That's when the phone call came. When Wampler disclosed his vision to Kolenda, he called Smith and told him everything.
Smith said that's when "the Holy Spirit spoke loud and clear: It's time. All those things that I told you about all the way through high school, it's time. You need to go and join him. And I walked upstairs and said to my wife, 'Baby, I think we need to move to Florida.'"
Wampler was launching his ministry, and Smith and his wife were headed South. She was on board.
"I knew ever since I met you that you and Caleb were going to do ministry together and I think it's time now," Alicia told her husband.
So what was the outcome? "it's been an incredible ride," Smith says.
Faith for Miracles
With parents who were Pentecostals, Wampler had the benefit of knowing Jesus could not only save, but He could still deliver and heal today too.
"I grew up in a very Pentecostal-charismatic environment," Wampler says. "We preached. We had the faith. I didn't really see a lot of miracles or healings though."
But when he traveled with Kolenda, he saw these manifest in abundance.
"We would pray for the sick, and when we'd go out, it just seemed so effortless," Wampler says. "It was like popcorn popping in the microwave. We would just pray, and all of a sudden, it would happen to literally hundreds and thousands of people. I remember the very first gospel crusade, I went on with Christ For All Nations, and it was to the nation of Zambia. I remember after the second night of the crusade, I walked onto the dusty field the next morning, and there were 18 sets of wheelchairs and crutches in a pile on the field. And I took a picture of it and I'm like, what's going on here? And I realized that those people all were healed, and they didn't need their crutches and wheelchairs anymore, so they literally left them on the field because they didn't need them anymore. It would have been a burden to carry them home as dead weight. And that's the miracle God we serve."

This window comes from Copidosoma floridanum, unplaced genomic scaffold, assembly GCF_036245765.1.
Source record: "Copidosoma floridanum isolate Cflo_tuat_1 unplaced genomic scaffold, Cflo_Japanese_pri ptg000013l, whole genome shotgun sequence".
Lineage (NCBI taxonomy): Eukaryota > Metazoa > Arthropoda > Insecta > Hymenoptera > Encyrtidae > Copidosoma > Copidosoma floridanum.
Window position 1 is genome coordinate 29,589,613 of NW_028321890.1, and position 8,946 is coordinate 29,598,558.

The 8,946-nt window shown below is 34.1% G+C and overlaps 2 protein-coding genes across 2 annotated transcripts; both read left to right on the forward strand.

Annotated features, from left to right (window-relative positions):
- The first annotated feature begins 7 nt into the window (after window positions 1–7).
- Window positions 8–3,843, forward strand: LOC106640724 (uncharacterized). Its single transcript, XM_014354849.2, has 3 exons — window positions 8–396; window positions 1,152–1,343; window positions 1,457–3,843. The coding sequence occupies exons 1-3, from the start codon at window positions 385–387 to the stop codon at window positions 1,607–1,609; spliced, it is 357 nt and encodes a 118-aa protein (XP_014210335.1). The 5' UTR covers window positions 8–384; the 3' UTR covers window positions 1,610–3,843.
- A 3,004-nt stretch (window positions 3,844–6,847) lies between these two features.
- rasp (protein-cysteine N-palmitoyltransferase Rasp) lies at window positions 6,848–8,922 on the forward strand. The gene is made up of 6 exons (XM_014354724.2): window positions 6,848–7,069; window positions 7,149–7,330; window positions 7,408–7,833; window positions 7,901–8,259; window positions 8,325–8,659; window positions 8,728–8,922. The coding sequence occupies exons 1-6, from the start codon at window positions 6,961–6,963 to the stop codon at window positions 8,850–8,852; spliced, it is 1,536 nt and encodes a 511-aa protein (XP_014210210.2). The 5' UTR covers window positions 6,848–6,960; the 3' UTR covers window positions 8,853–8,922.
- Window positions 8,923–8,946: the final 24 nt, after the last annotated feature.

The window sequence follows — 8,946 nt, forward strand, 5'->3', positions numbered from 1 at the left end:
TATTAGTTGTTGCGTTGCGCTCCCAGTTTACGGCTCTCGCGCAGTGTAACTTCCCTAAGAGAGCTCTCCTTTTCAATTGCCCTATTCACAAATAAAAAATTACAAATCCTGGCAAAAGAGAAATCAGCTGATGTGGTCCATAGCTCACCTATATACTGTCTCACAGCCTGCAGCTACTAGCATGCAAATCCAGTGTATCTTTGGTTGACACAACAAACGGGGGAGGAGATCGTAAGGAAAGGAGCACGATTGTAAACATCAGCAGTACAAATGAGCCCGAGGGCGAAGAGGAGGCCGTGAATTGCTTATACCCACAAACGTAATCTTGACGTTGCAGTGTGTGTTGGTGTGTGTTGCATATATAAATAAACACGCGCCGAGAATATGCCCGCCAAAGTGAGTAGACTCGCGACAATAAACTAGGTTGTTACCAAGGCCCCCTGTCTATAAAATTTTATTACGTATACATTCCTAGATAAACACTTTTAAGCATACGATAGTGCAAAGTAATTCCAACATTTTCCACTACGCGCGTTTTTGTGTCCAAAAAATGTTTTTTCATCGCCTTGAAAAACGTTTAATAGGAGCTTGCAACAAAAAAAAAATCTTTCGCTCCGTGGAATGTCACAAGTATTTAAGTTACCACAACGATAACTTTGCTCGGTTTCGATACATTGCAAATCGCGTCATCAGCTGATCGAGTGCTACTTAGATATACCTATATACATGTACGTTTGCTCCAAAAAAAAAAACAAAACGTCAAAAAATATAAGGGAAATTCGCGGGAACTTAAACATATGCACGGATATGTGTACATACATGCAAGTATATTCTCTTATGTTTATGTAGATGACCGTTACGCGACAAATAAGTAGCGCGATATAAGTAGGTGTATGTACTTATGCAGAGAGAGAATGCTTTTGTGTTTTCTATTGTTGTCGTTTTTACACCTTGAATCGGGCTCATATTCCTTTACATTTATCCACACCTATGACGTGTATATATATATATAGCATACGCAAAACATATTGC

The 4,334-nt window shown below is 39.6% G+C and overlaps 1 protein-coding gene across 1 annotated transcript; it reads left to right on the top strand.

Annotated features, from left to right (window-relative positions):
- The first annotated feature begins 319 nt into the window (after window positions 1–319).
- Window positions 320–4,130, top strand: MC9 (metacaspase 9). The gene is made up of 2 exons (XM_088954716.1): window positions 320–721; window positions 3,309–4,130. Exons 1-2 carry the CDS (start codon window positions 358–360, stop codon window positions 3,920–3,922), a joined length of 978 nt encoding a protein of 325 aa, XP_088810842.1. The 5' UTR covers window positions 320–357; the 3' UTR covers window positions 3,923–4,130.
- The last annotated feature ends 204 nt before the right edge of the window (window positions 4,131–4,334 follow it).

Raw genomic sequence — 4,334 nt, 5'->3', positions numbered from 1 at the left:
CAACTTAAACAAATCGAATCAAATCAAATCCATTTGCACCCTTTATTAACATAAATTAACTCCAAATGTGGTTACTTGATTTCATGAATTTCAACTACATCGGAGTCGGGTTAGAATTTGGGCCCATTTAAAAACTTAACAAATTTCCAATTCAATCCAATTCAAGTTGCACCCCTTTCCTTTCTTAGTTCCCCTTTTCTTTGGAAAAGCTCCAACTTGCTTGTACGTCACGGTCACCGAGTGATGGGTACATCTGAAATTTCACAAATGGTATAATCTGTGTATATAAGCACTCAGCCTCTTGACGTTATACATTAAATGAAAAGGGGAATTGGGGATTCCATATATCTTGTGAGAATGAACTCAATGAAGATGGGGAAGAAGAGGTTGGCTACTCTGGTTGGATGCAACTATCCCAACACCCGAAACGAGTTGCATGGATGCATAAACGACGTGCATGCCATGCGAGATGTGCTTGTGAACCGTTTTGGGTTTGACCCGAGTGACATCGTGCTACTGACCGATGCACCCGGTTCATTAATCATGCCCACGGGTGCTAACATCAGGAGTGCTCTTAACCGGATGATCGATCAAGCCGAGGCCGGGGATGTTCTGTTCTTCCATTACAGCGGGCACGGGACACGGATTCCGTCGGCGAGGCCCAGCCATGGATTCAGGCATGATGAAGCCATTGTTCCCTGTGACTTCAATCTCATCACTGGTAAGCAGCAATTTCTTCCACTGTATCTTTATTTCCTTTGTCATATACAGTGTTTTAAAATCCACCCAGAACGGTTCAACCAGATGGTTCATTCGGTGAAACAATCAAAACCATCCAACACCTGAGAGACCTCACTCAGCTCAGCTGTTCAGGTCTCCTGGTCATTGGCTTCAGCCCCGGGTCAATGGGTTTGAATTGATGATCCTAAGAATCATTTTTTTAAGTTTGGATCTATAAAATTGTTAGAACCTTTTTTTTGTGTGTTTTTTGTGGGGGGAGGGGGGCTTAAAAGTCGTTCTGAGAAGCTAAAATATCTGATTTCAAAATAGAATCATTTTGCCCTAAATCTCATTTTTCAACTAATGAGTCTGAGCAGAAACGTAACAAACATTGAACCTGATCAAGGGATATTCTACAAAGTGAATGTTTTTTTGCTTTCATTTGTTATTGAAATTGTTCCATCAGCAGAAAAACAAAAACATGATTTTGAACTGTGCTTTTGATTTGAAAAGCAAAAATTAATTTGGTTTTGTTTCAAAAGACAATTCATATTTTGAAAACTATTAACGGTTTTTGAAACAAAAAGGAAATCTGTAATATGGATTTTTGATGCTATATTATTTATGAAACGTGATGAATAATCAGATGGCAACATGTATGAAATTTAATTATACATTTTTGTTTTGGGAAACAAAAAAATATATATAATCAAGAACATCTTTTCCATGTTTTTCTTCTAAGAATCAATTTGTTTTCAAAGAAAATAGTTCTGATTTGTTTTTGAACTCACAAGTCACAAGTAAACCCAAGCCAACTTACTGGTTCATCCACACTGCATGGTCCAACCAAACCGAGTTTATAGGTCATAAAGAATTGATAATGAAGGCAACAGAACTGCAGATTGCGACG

Not only did he believe it, but he saw it could happen today.
"A lot of times things are not taught in the classroom necessarily, but they're caught from one burning heart to another, as Daniel Kolenda says," Wampler says. "As I was in the nations, I remember just going out during my first crusade and declaring for the blind to see and the deaf to hear and cripples to walk. And lo and behold! Would you imagine, right in front of my eyes, the blind see, the deaf hear and the cripples walk. It was literally that simple, just by declaring it, getting my own limitations out of my mind and out of the way and just trusting that God is who He says He is."